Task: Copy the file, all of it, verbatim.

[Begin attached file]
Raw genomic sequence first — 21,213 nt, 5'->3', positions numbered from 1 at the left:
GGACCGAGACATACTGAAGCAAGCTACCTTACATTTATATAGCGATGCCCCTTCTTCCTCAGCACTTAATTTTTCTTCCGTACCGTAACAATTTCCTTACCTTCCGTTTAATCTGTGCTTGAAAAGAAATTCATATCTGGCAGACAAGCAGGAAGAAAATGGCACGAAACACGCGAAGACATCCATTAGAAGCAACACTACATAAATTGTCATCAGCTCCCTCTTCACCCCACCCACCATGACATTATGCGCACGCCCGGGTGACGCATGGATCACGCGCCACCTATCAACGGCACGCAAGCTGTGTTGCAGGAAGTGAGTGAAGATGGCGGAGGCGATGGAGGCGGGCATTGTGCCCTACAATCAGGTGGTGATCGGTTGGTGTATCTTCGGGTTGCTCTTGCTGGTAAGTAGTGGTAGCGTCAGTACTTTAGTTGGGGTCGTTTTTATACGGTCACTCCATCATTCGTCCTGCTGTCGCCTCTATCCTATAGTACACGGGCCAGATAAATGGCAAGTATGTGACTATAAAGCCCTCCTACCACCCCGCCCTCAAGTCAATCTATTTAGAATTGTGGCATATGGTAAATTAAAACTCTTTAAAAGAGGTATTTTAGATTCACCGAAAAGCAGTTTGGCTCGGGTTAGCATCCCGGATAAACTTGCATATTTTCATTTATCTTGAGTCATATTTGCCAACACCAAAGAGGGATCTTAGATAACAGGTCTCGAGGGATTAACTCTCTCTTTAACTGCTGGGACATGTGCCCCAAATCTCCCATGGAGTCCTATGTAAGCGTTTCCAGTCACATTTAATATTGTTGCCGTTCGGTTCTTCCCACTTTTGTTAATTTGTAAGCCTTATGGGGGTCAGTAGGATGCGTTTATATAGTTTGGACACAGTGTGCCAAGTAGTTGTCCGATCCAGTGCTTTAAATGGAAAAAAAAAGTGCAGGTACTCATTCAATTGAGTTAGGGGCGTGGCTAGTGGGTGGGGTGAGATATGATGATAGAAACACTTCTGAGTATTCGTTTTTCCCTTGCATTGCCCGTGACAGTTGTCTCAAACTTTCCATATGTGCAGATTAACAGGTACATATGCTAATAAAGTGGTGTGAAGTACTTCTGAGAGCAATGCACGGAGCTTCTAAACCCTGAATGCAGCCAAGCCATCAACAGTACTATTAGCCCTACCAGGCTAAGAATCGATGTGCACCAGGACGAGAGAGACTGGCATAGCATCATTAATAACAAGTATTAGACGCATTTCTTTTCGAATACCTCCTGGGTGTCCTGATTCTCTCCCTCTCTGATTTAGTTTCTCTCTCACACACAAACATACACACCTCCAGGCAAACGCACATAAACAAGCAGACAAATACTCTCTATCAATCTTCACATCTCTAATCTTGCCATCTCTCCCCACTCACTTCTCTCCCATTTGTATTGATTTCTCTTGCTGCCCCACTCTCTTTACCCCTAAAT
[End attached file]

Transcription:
Raw genomic sequence first — 21,213 nt, 5'->3', positions numbered from 1 at the left:
GGACCGAGACATACTGAAGCAAGCTACCTTACATTTATATAGCGATGCCCCTTCTTCCTCAGCACTTAATTTTTCTTCCGTACCGTAACAATTTCCTTACCTTCCGTTTAATCTGTGCTTGAAAAGAAATTCATATCTGGCAGACAAGCAGGAAGAAAATGGCACGAAACACGCGAAGACATCCATTAGAAGCAACACTACATAAATTGTCATCAGCTCCCTCTTCACCCCACCCACCATGACATTATGCGCACGCCCGGGTGACGCATGGATCACGCGCCACCTATCAACGGCACGCAAGCTGTGTTGCAGGAAGTGAGTGAAGATGGCGGAGGCGATGGAGGCGGGCATTGTGCCCTACAATCAGGTGGTGATCGGTTGGTGTATCTTCGGGTTGCTCTTGCTGGTAAGTAGTGGTAGCGTCAGTACTTTAGTTGGGGTCGTTTTTATACGGTCACTCCATCATTCGTCCTGCTGTCGCCTCTATCCTATAGTACACGGGCCAGATAAATGGCAAGTATGTGACTATAAAGCCCTCCTACCACCCCGCCCTCAAGTCAATCTATTTAGAATTGTGGCATATGGTAAATTAAAACTCTTTAAAAGAGGTATTTTAGATTCACCGAAAAGCAGTTTGGCTCGGGTTAGCATCCCGGATAAACTTGCATATTTTCATTTATCTTGAGTCATATTTGCCAACACCAAAGAGGGATCTTAGATAACAGGTCTCGAGGGATTAACTCTCTCTTTAACTGCTGGGACATGTGCCCCAAATCTCCCATGGAGTCCTATGTAAGCGTTTCCAGTCACATTTAATATTGTTGCCGTTCGGTTCTTCCCACTTTTGTTAATTTGTAAGCCTTATGGGGGTCAGTAGGATGCGTTTATATAGTTTGGACACAGTGTGCCAAGTAGTTGTCCGATCCAGTGCTTTAAATGGAAAAAAAAAGTGCAGGTACTCATTCAATTGAGTTAGGGGCGTGGCTAGTGGGTGGGGTGAGATATGATGATAGAAACACTTCTGAGTATTCGTTTTTCCCTTGCATTGCCCGTGACAGTTGTCTCAAACTTTCCATATGTGCAGATTAACAGGTACATATGCTAATAAAGTGGTGTGAAGTACTTCTGAGAGCAATGCACGGAGCTTCTAAACCCTGAATGCAGCCAAGCCATCAACAGTACTATTAGCCCTACCAGGCTAAGAATCGATGTGCACCAGGACGAGAGAGACTGGCATAGCATCATTAATAACAAGTATTAGACGCATTTCTTTTCGAATACCTCCTGGGTGTCCTGATTCTCTCCCTCTCTGATTTAGTTTCTCTCTCACACACAAACATACACACCTCCAGGCAAACGCACATAAACAAGCAGACAAATACTCTCTATCAATCTTCACATCTCTAATCTTGCCATCTCTCCCCACTCACTTCTCTCCCATTTGTATTGATTTCTCTTGCTGCCCCACTCTCTTTACCCCTAAAT